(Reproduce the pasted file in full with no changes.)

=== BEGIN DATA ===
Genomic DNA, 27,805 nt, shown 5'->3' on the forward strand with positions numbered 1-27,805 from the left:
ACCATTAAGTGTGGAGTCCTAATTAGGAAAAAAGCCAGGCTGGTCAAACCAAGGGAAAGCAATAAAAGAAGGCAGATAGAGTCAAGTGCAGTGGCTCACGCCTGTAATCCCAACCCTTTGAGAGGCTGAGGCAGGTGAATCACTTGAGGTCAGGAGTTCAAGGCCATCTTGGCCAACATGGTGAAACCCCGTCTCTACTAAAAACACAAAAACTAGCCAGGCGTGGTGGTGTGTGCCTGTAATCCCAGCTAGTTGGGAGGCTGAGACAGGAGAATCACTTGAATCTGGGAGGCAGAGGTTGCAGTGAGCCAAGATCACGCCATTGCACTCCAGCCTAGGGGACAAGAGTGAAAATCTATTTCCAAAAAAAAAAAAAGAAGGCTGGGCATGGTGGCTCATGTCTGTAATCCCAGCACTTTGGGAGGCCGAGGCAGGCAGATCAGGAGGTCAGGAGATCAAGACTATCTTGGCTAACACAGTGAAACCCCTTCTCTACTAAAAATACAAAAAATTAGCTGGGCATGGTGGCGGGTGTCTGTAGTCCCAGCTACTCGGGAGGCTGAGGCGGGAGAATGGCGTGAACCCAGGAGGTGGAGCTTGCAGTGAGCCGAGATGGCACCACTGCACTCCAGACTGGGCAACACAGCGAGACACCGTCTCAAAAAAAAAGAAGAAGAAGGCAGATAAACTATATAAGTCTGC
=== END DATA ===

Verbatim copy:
Genomic DNA, 27,805 nt, shown 5'->3' on the forward strand with positions numbered 1-27,805 from the left:
ACCATTAAGTGTGGAGTCCTAATTAGGAAAAAAGCCAGGCTGGTCAAACCAAGGGAAAGCAATAAAAGAAGGCAGATAGAGTCAAGTGCAGTGGCTCACGCCTGTAATCCCAACCCTTTGAGAGGCTGAGGCAGGTGAATCACTTGAGGTCAGGAGTTCAAGGCCATCTTGGCCAACATGGTGAAACCCCGTCTCTACTAAAAACACAAAAACTAGCCAGGCGTGGTGGTGTGTGCCTGTAATCCCAGCTAGTTGGGAGGCTGAGACAGGAGAATCACTTGAATCTGGGAGGCAGAGGTTGCAGTGAGCCAAGATCACGCCATTGCACTCCAGCCTAGGGGACAAGAGTGAAAATCTATTTCCAAAAAAAAAAAAAGAAGGCTGGGCATGGTGGCTCATGTCTGTAATCCCAGCACTTTGGGAGGCCGAGGCAGGCAGATCAGGAGGTCAGGAGATCAAGACTATCTTGGCTAACACAGTGAAACCCCTTCTCTACTAAAAATACAAAAAATTAGCTGGGCATGGTGGCGGGTGTCTGTAGTCCCAGCTACTCGGGAGGCTGAGGCGGGAGAATGGCGTGAACCCAGGAGGTGGAGCTTGCAGTGAGCCGAGATGGCACCACTGCACTCCAGACTGGGCAACACAGCGAGACACCGTCTCAAAAAAAAAGAAGAAGAAGGCAGATAAACTATATAAGTCTGC